Many properties of crystalline solid or substances are different in directions. W.H miller explain the concept of miller indices to explain planes and directions of a crystal.

In real practice there are many set of planes with different orientation and spacings and it becomes difficult to visualise the slopes of planes. Since all parallel planes have a common normal and similar indices, so miller indices of plane can not explain completely.

Therefore to understand many crystallography problems we consider the normal to be set of planes rather than the planes themselves. The orientation of plane is understood by the direction of normal. So to understand this we use the concept of

**reciprocal lattice.**
We will introduce reciprocal Space where the crystal structure will be represented by a different frame work. Here the dimension of quantities are L'(-1) . This will help us to understand easily.

Reciprocal lattice is also known as K-space, Fourier space momentum space.

### Defination of reciprocal lattice

The reciprocal lattice in Fourier space is an infinite periodic three-dimension array of points whose spacing are inversely proportional to the distances between planes in the direct lattice.

The concept of reciprocal lattice can be explained by two important properties of the crystal planes :

1. Slope of the planes

2. Interplanner spacing

Example of reciprocal lattice

#### Time crystal

Time crystals are the systems where the role of space in ordinary crystalline crystal is replaced by time.

In time crystals atoms are show periodicity in time. The time crystals important point is we replace space by time.

A time crystal also show rigid pattern as we can found in regular crystal. But here the pattern are repeating in times in stead of space.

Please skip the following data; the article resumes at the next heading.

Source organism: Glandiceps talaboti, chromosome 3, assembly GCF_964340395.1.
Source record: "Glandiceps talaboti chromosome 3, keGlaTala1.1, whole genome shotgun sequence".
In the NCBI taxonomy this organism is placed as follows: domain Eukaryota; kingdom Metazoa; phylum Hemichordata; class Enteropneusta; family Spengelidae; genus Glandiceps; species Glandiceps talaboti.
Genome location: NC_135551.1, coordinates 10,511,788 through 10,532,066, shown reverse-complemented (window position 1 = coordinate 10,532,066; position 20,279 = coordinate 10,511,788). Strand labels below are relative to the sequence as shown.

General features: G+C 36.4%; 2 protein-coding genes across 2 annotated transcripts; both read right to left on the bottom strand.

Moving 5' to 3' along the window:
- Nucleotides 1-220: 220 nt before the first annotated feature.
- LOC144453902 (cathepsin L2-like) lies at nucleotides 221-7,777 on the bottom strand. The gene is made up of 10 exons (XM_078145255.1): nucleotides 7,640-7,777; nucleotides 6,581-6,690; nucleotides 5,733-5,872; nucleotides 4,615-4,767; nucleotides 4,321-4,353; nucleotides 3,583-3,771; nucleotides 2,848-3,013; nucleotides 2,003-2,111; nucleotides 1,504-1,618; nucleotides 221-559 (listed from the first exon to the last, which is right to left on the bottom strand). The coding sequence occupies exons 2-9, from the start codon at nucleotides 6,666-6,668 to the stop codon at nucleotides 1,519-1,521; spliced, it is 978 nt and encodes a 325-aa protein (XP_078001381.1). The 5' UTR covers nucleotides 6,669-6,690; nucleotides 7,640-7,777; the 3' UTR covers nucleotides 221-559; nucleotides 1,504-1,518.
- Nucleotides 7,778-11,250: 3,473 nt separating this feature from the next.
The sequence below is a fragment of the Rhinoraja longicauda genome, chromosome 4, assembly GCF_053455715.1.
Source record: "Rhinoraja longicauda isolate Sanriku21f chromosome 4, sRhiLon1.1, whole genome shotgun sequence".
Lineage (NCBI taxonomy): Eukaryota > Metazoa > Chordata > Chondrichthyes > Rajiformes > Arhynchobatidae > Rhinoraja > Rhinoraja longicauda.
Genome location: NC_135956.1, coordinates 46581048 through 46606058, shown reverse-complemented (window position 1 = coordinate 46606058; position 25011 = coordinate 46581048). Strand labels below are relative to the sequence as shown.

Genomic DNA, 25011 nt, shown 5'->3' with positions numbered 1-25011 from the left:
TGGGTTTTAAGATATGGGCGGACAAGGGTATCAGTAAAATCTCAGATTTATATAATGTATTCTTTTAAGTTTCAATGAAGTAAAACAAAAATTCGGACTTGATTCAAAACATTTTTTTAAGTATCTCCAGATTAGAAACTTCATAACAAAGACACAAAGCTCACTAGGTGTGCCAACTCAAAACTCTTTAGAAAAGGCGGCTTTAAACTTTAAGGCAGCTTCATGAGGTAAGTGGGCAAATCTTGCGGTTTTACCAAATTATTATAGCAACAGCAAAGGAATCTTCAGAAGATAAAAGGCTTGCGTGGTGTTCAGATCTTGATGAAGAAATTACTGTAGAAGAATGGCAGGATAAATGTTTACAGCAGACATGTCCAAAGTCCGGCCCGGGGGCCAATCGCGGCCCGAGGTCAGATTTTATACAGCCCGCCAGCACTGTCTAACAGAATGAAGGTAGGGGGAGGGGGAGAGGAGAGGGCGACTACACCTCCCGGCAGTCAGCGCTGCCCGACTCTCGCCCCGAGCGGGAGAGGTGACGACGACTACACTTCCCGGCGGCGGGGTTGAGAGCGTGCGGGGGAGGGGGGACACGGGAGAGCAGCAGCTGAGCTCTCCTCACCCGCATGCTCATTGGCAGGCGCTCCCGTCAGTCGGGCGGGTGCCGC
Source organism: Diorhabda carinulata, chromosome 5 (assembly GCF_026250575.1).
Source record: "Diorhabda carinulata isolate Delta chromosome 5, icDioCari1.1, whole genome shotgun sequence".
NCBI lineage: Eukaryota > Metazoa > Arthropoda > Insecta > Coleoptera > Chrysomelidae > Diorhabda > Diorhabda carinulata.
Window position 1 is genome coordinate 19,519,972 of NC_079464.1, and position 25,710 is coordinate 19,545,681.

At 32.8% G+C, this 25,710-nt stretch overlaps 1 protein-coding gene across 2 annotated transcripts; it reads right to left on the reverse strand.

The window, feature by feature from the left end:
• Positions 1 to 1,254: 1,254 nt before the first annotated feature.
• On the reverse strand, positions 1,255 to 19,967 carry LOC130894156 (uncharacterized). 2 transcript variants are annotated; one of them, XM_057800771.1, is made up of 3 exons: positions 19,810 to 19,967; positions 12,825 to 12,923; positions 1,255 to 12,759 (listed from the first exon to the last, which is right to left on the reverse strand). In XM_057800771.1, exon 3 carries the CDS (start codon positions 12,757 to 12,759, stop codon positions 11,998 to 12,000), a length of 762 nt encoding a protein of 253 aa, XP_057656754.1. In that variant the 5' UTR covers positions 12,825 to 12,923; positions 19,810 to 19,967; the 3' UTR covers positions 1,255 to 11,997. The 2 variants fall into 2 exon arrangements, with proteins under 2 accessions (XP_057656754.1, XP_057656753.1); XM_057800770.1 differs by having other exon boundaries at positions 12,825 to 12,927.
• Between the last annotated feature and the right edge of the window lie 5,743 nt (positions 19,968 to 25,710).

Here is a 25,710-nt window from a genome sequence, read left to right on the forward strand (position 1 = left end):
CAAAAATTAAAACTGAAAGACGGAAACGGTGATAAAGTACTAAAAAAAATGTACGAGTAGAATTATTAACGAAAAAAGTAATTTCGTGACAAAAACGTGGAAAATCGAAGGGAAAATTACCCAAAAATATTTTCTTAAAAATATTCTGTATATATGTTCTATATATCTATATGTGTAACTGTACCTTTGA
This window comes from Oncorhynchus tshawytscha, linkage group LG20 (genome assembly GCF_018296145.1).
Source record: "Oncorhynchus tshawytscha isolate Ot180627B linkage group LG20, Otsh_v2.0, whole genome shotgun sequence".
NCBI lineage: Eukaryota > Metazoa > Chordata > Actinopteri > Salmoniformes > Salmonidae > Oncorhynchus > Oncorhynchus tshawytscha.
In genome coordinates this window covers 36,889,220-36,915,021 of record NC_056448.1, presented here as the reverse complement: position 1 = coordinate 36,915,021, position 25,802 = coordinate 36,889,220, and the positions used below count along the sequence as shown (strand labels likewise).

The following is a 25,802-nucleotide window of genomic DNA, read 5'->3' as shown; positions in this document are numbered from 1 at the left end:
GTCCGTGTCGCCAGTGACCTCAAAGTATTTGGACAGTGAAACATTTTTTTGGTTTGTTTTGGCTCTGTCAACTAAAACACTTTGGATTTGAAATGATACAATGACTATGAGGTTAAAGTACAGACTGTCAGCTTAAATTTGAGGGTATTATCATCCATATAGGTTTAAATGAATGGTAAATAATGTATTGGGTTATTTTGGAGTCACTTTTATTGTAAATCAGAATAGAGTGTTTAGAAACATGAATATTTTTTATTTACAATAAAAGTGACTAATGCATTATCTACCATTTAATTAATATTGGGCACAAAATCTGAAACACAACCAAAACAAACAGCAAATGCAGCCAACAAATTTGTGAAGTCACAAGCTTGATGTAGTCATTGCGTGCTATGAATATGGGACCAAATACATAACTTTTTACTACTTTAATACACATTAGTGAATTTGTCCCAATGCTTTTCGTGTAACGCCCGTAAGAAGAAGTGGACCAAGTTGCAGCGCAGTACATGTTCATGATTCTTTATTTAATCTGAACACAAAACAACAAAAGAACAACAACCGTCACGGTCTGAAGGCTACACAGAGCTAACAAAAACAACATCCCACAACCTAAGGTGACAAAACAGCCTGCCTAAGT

### Construction of reciprocal lattice

In construction of reciprocal we use the concept of normals.

A reciprocal lattice from a direct lattice can be construed by these steps :

1. Take any point as an origin in direct lattice.

2. Draw normal to Evey points from origin in direct lattice.

3. Set the length of every normal drawn equal to the reciprocal of the interplanner spacing (1/d(hkl)) of set of parallel planes (h K l) it represent.

4. Place a point at the end if each normal.

The assembly of these points represent a lattice array which is called as

**reciprocal lattice**.
This represent a tabulation of

1. The normals to all the direct lattice planes

2. Their interplanner spacing

Example of reciprocal lattice

This is just a pic , here we are not discussing in details about this.

A points in direct lattice is represented by translational vector T as

T= n1a+n2b+n3c

Where n1, n2 ,n3 are integer.

Similarly, the reciprocal lattice vector can be represented by

G= h A + k B + l C

G vector is known as reciprocal lattice

Vector A, B and C are primitive translational vectors.

h, k and l are integer. ( these are correspond to parallel planes having miller indices (h, k, l).

So crystal can be explained by

- crystal lattice

- reciprocal lattice

The crystal lattice is a lattice in real or ordinary space whereas reciprocal lattice is a lattice in the associated reciprocal Space.

An important relation :

G. T = 2(pi)×integer

Where G vector and T vector are reciprocal lattice and translational vector.

### Properties of reciprocal lattice

1. The reciprocal lattice is a lattice in K space or Fourier space. Direct lattice is a lattice in ordinary space.

2. The primitive vectors in reciprocal Space have dimension of L inverse.

3. The reciprocal of reciprocal lattice is direct lattice.

4. The volume of reciprocal lattice is inversely proportional to the volume of unit cell of direct lattice.

5. Each point in reciprocal lattice is represent a set of parallel planes of crystal lattice.

6. Each vector of reciprocal lattice is normal to a set of parallel planes of direct lattice.

7. When we rotate a crystal, both direct and reciprocal lattice rotate.

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